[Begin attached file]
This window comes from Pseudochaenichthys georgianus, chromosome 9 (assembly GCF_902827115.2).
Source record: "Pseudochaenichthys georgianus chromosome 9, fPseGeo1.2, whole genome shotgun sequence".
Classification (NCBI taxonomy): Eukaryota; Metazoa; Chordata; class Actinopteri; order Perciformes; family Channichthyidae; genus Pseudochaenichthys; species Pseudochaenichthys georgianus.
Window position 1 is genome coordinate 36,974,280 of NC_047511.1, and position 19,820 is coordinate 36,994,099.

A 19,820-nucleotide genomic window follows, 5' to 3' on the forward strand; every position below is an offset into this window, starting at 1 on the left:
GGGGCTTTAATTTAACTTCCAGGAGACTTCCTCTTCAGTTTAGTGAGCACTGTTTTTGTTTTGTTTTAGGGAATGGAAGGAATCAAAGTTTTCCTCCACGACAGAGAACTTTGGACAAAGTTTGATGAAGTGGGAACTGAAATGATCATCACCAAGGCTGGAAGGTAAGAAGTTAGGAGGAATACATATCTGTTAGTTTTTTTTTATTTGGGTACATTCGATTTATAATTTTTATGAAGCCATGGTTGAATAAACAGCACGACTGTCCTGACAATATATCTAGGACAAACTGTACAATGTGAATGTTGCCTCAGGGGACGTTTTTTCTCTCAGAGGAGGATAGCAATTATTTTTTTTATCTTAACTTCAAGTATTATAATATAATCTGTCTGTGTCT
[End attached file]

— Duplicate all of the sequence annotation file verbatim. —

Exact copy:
This window comes from Pseudochaenichthys georgianus, chromosome 9 (assembly GCF_902827115.2).
Source record: "Pseudochaenichthys georgianus chromosome 9, fPseGeo1.2, whole genome shotgun sequence".
Classification (NCBI taxonomy): Eukaryota; Metazoa; Chordata; class Actinopteri; order Perciformes; family Channichthyidae; genus Pseudochaenichthys; species Pseudochaenichthys georgianus.
Window position 1 is genome coordinate 36,974,280 of NC_047511.1, and position 19,820 is coordinate 36,994,099.

A 19,820-nucleotide genomic window follows, 5' to 3' on the forward strand; every position below is an offset into this window, starting at 1 on the left:
GGGGCTTTAATTTAACTTCCAGGAGACTTCCTCTTCAGTTTAGTGAGCACTGTTTTTGTTTTGTTTTAGGGAATGGAAGGAATCAAAGTTTTCCTCCACGACAGAGAACTTTGGACAAAGTTTGATGAAGTGGGAACTGAAATGATCATCACCAAGGCTGGAAGGTAAGAAGTTAGGAGGAATACATATCTGTTAGTTTTTTTTTATTTGGGTACATTCGATTTATAATTTTTATGAAGCCATGGTTGAATAAACAGCACGACTGTCCTGACAATATATCTAGGACAAACTGTACAATGTGAATGTTGCCTCAGGGGACGTTTTTTCTCTCAGAGGAGGATAGCAATTATTTTTTTTATCTTAACTTCAAGTATTATAATATAATCTGTCTGTGTCT